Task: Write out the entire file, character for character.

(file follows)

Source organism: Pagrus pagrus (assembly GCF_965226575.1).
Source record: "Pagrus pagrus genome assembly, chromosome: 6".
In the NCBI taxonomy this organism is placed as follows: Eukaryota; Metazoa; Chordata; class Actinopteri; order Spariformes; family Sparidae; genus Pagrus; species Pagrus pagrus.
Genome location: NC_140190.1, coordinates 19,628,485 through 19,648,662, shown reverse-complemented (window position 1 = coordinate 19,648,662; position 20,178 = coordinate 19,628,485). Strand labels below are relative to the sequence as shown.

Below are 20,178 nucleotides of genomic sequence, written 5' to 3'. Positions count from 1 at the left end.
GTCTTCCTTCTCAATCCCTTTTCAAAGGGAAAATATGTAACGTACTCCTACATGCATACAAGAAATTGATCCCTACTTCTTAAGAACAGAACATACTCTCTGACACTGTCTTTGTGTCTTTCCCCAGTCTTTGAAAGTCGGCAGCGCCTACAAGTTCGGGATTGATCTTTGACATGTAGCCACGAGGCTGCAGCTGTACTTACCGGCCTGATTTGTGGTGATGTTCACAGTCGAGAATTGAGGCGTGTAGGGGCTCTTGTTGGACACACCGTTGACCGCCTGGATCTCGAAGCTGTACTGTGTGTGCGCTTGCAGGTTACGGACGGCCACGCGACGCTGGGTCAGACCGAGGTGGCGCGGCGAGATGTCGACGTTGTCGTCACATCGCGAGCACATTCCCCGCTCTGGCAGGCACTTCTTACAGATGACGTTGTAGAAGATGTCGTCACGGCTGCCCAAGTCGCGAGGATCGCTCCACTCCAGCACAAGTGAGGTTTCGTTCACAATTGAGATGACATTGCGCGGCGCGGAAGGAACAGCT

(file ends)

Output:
Source organism: Pagrus pagrus (assembly GCF_965226575.1).
Source record: "Pagrus pagrus genome assembly, chromosome: 6".
In the NCBI taxonomy this organism is placed as follows: Eukaryota; Metazoa; Chordata; class Actinopteri; order Spariformes; family Sparidae; genus Pagrus; species Pagrus pagrus.
Genome location: NC_140190.1, coordinates 19,628,485 through 19,648,662, shown reverse-complemented (window position 1 = coordinate 19,648,662; position 20,178 = coordinate 19,628,485). Strand labels below are relative to the sequence as shown.

Below are 20,178 nucleotides of genomic sequence, written 5' to 3'. Positions count from 1 at the left end.
GTCTTCCTTCTCAATCCCTTTTCAAAGGGAAAATATGTAACGTACTCCTACATGCATACAAGAAATTGATCCCTACTTCTTAAGAACAGAACATACTCTCTGACACTGTCTTTGTGTCTTTCCCCAGTCTTTGAAAGTCGGCAGCGCCTACAAGTTCGGGATTGATCTTTGACATGTAGCCACGAGGCTGCAGCTGTACTTACCGGCCTGATTTGTGGTGATGTTCACAGTCGAGAATTGAGGCGTGTAGGGGCTCTTGTTGGACACACCGTTGACCGCCTGGATCTCGAAGCTGTACTGTGTGTGCGCTTGCAGGTTACGGACGGCCACGCGACGCTGGGTCAGACCGAGGTGGCGCGGCGAGATGTCGACGTTGTCGTCACATCGCGAGCACATTCCCCGCTCTGGCAGGCACTTCTTACAGATGACGTTGTAGAAGATGTCGTCACGGCTGCCCAAGTCGCGAGGATCGCTCCACTCCAGCACAAGTGAGGTTTCGTTCACAATTGAGATGACATTGCGCGGCGCGGAAGGAACAGCT